5 unethical tricks car dealerships will play on you

October 12, 2016

Imagine sitting in a car dealership: the scent of new cars and free popcorn mixes with the hustle and bustle for a sensory overload. Excitement is in the air. You're giddy and you're also anxious. You've picked out the model you want—and they just happen to have it in stock. You think you've agreed to a price, and you think that only a stack of papers to satisfy your bank and your state's department of motor vehicles stands between you and a happy drive home in a shiny new ride. 

But wait! The dealer still has plenty of opportunities to take a few more bucks from your already thin-feeling wallet. And while there are certainly some great car dealers out there, consumer confidence remains low. 

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A recent survey by industry auditing firm Total Dealer Compliance (TDC) found that 65 percent of adults surveyed said that they believe new car dealers are unethical. TDC's ultimate goal is to have dealers display a code of ethics in their showrooms, but the firm admits such a move would be a mere step toward improving the overall experience.

To help you navigate your way through the car buying process, we've put together a list of unethical tricks we've seen dealers try to pull, some of which may really surprise you. No automaker is immune to these tricks since dealers operate independently—and they're likely to stay that way as any effort to create showrooms run by automakers has be squashed by dealer lobbying groups in many states.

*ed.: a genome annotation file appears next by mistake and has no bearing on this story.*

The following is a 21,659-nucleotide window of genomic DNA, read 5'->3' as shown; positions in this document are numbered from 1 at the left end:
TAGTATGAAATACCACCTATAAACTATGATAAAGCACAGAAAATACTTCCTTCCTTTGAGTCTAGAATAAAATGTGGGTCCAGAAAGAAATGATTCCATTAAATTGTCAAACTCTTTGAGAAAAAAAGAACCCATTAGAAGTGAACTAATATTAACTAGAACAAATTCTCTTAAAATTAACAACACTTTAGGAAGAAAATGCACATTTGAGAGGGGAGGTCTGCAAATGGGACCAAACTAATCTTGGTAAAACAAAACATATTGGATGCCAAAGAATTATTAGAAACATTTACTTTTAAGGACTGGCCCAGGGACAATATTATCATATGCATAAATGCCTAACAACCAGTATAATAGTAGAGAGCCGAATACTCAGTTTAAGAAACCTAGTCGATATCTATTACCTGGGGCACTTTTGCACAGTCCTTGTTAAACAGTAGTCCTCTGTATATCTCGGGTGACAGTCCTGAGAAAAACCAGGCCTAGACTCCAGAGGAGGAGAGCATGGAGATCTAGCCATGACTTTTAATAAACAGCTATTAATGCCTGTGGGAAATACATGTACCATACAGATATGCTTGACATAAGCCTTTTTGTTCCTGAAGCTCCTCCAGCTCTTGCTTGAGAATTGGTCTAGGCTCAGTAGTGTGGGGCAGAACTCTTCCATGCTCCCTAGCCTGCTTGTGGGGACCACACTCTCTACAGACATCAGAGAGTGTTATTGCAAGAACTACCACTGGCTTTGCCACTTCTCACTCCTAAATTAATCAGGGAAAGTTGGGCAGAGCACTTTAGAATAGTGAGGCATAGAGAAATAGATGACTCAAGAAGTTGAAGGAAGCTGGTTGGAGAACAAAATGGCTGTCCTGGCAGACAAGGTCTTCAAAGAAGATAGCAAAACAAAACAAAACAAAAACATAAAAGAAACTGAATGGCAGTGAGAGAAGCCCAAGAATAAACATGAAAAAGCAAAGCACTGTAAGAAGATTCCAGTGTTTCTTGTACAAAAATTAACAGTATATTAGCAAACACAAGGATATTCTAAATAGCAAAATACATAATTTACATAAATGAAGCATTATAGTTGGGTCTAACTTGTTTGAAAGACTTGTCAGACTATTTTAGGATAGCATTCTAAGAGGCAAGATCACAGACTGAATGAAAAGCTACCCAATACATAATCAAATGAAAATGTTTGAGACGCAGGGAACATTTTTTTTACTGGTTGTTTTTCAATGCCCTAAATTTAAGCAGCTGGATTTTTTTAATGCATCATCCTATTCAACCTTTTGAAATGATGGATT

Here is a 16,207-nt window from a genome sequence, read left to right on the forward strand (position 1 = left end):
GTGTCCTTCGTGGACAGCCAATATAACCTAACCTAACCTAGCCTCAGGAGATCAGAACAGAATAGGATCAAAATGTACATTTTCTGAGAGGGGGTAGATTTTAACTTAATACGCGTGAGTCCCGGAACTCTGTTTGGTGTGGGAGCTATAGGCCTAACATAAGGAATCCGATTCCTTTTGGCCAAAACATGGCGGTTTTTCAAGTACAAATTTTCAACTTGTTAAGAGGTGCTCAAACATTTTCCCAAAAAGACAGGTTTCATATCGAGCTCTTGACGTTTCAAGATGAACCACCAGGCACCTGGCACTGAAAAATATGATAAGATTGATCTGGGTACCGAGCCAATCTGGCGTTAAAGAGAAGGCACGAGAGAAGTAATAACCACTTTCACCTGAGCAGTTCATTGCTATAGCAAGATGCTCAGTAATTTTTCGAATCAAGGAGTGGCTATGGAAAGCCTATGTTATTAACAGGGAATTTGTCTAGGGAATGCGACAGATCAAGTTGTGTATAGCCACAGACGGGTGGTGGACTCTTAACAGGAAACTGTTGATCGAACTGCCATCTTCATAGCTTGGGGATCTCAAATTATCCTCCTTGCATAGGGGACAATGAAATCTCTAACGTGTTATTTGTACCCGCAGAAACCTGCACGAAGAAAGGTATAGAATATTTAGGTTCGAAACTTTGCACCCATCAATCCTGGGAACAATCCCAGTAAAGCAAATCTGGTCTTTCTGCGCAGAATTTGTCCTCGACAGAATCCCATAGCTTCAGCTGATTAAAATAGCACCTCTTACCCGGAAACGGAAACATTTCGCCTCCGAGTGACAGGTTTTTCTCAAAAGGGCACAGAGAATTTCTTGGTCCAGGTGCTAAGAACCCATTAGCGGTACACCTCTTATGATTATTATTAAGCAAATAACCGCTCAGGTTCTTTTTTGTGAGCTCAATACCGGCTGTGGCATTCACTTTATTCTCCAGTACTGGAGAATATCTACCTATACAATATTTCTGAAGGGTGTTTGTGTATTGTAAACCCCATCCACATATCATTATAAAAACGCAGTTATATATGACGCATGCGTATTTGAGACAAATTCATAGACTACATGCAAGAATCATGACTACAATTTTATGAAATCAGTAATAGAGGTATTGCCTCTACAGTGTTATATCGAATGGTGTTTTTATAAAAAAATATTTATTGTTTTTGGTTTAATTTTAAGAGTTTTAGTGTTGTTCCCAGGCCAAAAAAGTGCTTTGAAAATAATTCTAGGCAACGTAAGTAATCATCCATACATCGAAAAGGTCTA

1. You're handling what? Dealer handling fees

Profit margins—the difference between what the dealer paid the automaker for the car and what they're charging you—are lower than ever on new cars. On some models, especially less expensive cars or those that have sat around in a showroom for a long time, the dealer may truly be making just a few hundred dollars. That could translate into a very slim profit for the dealer once the sales person's commission has been paid out.

To make up for this, many dealers now charge their own, flat rate fee. It's sometimes called a handling fee or a processing fee, and in some markets it can be upwards of $800. Ostensibly, this fee is there to help the dealer recoup a few bucks for filing registration paperwork on behalf of you. 

If you live in a metro area where dealer handling charges are the norm, it may be hard to avoid paying this hefty fee. One suggestion is to make a few calls to dealers elsewhere to see if they charge. At the very least, you can try to use this information to try to leverage your way out of paying the fee—or, worst case, you can buy a car in a different city. Hey, who's up for a road trip? 

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Car keys

Car keys

2. Sound the alarm! Dealer-installed alarm systems

Your new car may very well have an alarm system installed at the factory by the automaker. That alarm is probably pretty decent—but, if you find yourself parking in unsavory areas, you may consider adding an aftermarket alarm. And even if you don't mention this to the dealer, their finance department could offer one at a cut rate price.

As The Truth About Cars pointed out, an entire cottage industry exists that creates alarms that are, at best, simply ineffective. Depending on how they're installed, they could actually be a massive hinderance since dealers may not properly tap into a car's electrical wiring. If you're presented with an "offer" to buy one of these alarms, do your research.

And run, don't walk, from a dealer that automatically installs alarms on every car in its inventory. Even if you talk your way out of paying for the alarm, you're still saddled with a car that has been questionably modified in a way that very well could violate its factory warranty. 

Window stickers

Window stickers

3. Protecting nothing: Absolutely useless add-ons